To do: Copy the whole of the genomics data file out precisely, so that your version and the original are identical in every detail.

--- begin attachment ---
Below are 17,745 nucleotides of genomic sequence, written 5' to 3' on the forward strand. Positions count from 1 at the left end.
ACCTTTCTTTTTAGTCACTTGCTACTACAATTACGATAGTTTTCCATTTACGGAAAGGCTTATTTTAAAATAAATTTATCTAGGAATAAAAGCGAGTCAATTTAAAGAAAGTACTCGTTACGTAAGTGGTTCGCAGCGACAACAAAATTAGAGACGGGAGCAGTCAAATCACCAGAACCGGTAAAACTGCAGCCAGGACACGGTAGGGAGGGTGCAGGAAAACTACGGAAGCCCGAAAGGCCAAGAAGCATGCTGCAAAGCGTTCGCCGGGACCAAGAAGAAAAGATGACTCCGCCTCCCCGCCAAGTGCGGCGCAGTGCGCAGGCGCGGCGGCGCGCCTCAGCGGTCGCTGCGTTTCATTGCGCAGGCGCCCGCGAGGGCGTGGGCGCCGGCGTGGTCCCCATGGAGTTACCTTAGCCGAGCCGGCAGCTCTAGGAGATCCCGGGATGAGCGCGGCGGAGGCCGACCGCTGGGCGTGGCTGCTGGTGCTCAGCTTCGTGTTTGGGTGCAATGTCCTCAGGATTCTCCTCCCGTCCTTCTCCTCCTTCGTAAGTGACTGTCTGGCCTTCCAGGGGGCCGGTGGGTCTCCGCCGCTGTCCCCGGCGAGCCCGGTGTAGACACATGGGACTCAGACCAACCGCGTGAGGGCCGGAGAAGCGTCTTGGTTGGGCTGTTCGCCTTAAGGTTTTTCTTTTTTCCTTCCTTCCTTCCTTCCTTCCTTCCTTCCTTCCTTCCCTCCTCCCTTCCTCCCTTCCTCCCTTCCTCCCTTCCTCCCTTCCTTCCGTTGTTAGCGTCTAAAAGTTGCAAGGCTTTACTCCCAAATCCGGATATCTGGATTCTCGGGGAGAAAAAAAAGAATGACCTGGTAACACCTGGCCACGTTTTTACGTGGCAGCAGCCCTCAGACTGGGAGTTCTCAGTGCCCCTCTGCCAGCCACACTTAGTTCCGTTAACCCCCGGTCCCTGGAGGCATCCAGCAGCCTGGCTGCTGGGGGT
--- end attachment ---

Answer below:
Below are 17,745 nucleotides of genomic sequence, written 5' to 3' on the forward strand. Positions count from 1 at the left end.
ACCTTTCTTTTTAGTCACTTGCTACTACAATTACGATAGTTTTCCATTTACGGAAAGGCTTATTTTAAAATAAATTTATCTAGGAATAAAAGCGAGTCAATTTAAAGAAAGTACTCGTTACGTAAGTGGTTCGCAGCGACAACAAAATTAGAGACGGGAGCAGTCAAATCACCAGAACCGGTAAAACTGCAGCCAGGACACGGTAGGGAGGGTGCAGGAAAACTACGGAAGCCCGAAAGGCCAAGAAGCATGCTGCAAAGCGTTCGCCGGGACCAAGAAGAAAAGATGACTCCGCCTCCCCGCCAAGTGCGGCGCAGTGCGCAGGCGCGGCGGCGCGCCTCAGCGGTCGCTGCGTTTCATTGCGCAGGCGCCCGCGAGGGCGTGGGCGCCGGCGTGGTCCCCATGGAGTTACCTTAGCCGAGCCGGCAGCTCTAGGAGATCCCGGGATGAGCGCGGCGGAGGCCGACCGCTGGGCGTGGCTGCTGGTGCTCAGCTTCGTGTTTGGGTGCAATGTCCTCAGGATTCTCCTCCCGTCCTTCTCCTCCTTCGTAAGTGACTGTCTGGCCTTCCAGGGGGCCGGTGGGTCTCCGCCGCTGTCCCCGGCGAGCCCGGTGTAGACACATGGGACTCAGACCAACCGCGTGAGGGCCGGAGAAGCGTCTTGGTTGGGCTGTTCGCCTTAAGGTTTTTCTTTTTTCCTTCCTTCCTTCCTTCCTTCCTTCCTTCCTTCCTTCCCTCCTCCCTTCCTCCCTTCCTCCCTTCCTCCCTTCCTCCCTTCCTTCCGTTGTTAGCGTCTAAAAGTTGCAAGGCTTTACTCCCAAATCCGGATATCTGGATTCTCGGGGAGAAAAAAAAGAATGACCTGGTAACACCTGGCCACGTTTTTACGTGGCAGCAGCCCTCAGACTGGGAGTTCTCAGTGCCCCTCTGCCAGCCACACTTAGTTCCGTTAACCCCCGGTCCCTGGAGGCATCCAGCAGCCTGGCTGCTGGGGGT